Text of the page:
When I was a few months sober I bravely accompanied some recovery pals from my home town to Monterey, CA where they were holding an ACYPAA conference (All California Young People In AA .) I was barely able to make sense of a single meeting much less a group of 5,000 laughing, dancing, coffee swilling sober young people. Here we all were converging on a Marriott Hotel in downtown Monterey and it felt surreal.
There were around-the-clock meetings and a dance and the “countdown” where we acknowledge all lengths of time in sobriety. I was not even the “youngest” person in the group – there were people there with 24 hours of clean time. I could not believe it. I was overwhelmed….they must have felt like they had been dropped into some alternative universe. Here were folks singing, running around, having a great time and no one was drinking!
I don’t remember much of it. My sensory systems were crashing on overload but I do remember two speakers.
One was a nun from LA who not only wasn’t wearing her “nunny garb” but said “F&$K” quite a bit, because, in her lovely Irish lilt, she told us “no other word would do”. My eyes were opened, and I started dropping some of my prejudices. A nun should be this and should only talk like that. This is THING ONE of feeling well: letting go of pre-judgements.
Another speaker was a casually dressed woman, a lawyer from from another area, who spoke of her bawdy past and made those off color jokes we like so much. She referred to the countdown of the night before and said something about how important we newcomers were, and that we were brave and courageous and a little nuts coming to this big conference (we all laughed; we were a little nuts). She said that is wasn’t always easy as a person with longer sobriety (she had ten years). Her sober years had challenges and hardship, too. She cautioned us with the story of the duck gliding across the lake. She said “it may look like we are cruising along but we are paddling like hell underneath.” This has been THING TWO of feeling well – it requires work.
I had a sponsor who passed away a few years ago. Bonnie would always say at meetings “You are a beloved child of God. You are loved unconditionally.” Rising up to her full five foot height she would point a tiny slim finger at everyone in the room and say “YES- you.” And we believed it, just for that moment maybe, but we did. I did. She taught me to believe that I was worthy, that I mattered, that we ALL matter. I loved the part about being a child because I was learning that I didn’t need to know it all already – I could be taught. She taught me the THIRD THING of wellness- unconditional love…. for myself.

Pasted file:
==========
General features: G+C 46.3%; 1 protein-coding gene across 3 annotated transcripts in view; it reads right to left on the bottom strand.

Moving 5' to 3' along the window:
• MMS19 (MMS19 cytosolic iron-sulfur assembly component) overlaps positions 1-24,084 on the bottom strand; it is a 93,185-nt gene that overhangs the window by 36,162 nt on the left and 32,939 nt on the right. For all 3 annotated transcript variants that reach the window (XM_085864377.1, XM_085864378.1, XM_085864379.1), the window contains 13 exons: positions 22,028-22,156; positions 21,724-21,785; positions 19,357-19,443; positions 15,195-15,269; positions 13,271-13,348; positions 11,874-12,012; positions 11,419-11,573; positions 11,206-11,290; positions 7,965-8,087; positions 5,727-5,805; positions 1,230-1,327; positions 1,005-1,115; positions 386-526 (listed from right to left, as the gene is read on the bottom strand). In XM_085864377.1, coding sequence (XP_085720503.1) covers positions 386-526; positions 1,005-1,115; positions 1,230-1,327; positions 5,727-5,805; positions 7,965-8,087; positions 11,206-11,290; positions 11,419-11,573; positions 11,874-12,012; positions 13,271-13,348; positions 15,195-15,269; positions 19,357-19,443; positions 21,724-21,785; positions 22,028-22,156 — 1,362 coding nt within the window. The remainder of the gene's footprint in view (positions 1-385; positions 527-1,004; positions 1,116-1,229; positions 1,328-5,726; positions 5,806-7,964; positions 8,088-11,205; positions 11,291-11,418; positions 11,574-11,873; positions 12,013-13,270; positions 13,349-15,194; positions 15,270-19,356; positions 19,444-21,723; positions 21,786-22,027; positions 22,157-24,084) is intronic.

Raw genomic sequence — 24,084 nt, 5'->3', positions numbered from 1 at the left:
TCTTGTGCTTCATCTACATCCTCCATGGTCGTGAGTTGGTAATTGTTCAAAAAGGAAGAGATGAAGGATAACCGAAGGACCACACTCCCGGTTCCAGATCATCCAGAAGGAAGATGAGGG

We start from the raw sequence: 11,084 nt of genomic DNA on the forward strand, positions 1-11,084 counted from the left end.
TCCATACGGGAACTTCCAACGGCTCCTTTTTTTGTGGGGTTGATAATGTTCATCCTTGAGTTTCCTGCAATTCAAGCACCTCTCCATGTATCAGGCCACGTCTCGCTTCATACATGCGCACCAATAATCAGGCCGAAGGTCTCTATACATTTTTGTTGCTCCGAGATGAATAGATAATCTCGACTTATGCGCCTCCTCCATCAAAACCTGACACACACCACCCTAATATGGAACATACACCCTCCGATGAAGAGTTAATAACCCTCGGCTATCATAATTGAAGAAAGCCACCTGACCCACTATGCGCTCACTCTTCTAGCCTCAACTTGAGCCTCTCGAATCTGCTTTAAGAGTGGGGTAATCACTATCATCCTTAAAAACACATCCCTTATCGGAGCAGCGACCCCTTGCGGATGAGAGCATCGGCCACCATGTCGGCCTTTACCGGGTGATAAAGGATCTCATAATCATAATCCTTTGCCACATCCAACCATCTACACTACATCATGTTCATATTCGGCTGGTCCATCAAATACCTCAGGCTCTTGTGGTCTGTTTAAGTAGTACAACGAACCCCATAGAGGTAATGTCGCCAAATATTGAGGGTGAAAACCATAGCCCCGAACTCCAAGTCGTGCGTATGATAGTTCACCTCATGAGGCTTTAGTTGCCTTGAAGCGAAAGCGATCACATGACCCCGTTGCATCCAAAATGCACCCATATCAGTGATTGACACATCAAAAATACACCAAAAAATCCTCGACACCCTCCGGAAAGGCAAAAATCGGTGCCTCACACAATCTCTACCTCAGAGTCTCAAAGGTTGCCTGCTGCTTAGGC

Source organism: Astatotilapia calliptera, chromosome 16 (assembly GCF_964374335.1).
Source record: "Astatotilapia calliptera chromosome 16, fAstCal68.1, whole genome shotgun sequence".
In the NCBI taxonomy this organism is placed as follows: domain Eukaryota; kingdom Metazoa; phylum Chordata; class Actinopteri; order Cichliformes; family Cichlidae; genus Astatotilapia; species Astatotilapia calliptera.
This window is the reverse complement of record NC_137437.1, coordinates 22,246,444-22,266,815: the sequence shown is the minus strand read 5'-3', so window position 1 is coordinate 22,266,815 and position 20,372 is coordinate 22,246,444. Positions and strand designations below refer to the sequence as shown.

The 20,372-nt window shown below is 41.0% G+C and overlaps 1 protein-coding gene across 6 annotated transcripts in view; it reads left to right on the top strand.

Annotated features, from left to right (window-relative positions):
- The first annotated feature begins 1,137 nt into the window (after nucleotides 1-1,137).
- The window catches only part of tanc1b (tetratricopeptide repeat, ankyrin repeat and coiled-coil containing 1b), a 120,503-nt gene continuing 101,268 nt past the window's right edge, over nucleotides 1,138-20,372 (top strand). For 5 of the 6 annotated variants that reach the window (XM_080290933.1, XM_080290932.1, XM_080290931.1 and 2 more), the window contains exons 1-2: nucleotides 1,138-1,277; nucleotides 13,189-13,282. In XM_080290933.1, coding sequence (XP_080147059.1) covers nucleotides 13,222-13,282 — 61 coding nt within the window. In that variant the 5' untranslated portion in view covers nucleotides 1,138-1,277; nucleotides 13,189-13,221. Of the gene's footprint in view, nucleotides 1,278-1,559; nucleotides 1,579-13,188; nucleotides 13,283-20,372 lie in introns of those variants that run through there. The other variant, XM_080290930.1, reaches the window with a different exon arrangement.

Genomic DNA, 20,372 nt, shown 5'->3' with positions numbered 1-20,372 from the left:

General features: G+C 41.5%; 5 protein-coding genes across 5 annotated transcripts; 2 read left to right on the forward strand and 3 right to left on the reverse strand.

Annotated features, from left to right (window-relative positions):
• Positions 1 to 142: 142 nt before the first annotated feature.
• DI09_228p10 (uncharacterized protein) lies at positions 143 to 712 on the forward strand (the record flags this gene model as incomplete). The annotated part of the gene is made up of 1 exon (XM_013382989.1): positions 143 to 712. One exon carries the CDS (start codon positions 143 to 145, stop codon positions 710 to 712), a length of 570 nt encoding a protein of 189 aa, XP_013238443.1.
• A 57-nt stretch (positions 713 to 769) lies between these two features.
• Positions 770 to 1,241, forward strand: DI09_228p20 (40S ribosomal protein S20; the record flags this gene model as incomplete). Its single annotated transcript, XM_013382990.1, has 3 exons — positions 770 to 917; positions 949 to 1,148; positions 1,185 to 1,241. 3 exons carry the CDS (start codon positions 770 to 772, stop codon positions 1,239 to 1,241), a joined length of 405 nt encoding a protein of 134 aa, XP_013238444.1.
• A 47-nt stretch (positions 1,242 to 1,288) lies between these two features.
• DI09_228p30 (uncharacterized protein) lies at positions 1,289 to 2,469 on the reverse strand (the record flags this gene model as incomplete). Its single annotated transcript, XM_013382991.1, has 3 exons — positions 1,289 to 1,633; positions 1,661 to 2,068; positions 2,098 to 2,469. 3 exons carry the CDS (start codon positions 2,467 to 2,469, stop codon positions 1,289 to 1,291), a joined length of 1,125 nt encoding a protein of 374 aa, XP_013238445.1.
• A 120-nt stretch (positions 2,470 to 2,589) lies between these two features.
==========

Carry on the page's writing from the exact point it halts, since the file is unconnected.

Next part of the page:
A long term member of my home group, an old timer who had a decade more time in the program than I (and a few decades in years) was one of the kindest men I have been honored to know. He had for a time, been a minister. He had been a social worker in the streets of Chicago tending to the homeless and suffering. He was also a scholar and man of generous spirit. Each time he shared he said he had no idea about who or what God was, and he was OK with that. (THING FOUR).
He also had kind of a tag line answer to the chaos and drama people shared. He would say “of course.” Of course we would feel a certain way, have certain questions, or resist a stage of growth. “Of course” is a FIFTH THING that has given me peace in my recovery, has contributed to a feeling of wellness. Of course I will feel sad when hurt, disappointed when plans don’t work out, demented when I am over tired or over hungry. Accept things as they are. This is a hugely comforting idea; when I get used to it.
I have learned so much in recovery that has contributed to my desire to be well, the concept that I deserve to enjoy myself, to disabuse myself of the idea that I have to “fix, manage, advise or control” everything around me. To guide me to right action in this area I have included a SIXTH THING: routine.
If I want to live a life free of judgement, to do right effort for right outcome; if I want to love myself and accept life as it shows up, then I need to have a process for doing so. Beyond the basics I learned in the first year: “go to meetings, see your sponsor, read the book, do the steps and don’t drink” I have had to add other practices. It does take work. I know when I get spun out on the GOD thing that something else is going on and I need to pay attention. Paying attention has been a big part of my road to recovery.
To heal my body and spirit I do yoga. I don’t practice every day but I practice 6 times a week. I meditate about the same. I eat well and I don’t eat well: I have a balanced diet and do eat sweets. I don’t punish my body with over exercise to “burn off” indiscretionate eating and I don’t starve myself to achieve a certain number on the scale. I don’t try to figure the “God” thing out – I just accept my concept and quit arguing and defending. I make it a practice to keep my mind moving in a positive direction rather than perseverating on things I can do nothing about. For pleasure I read uplifting works and I enjoy mysteries. I love celebratory music, children’s music, country music, recovery music and irreverent satire. I avoid taking myself too seriously and practice balance. I accept myself the way I am and all the other pieces seem to fall into place.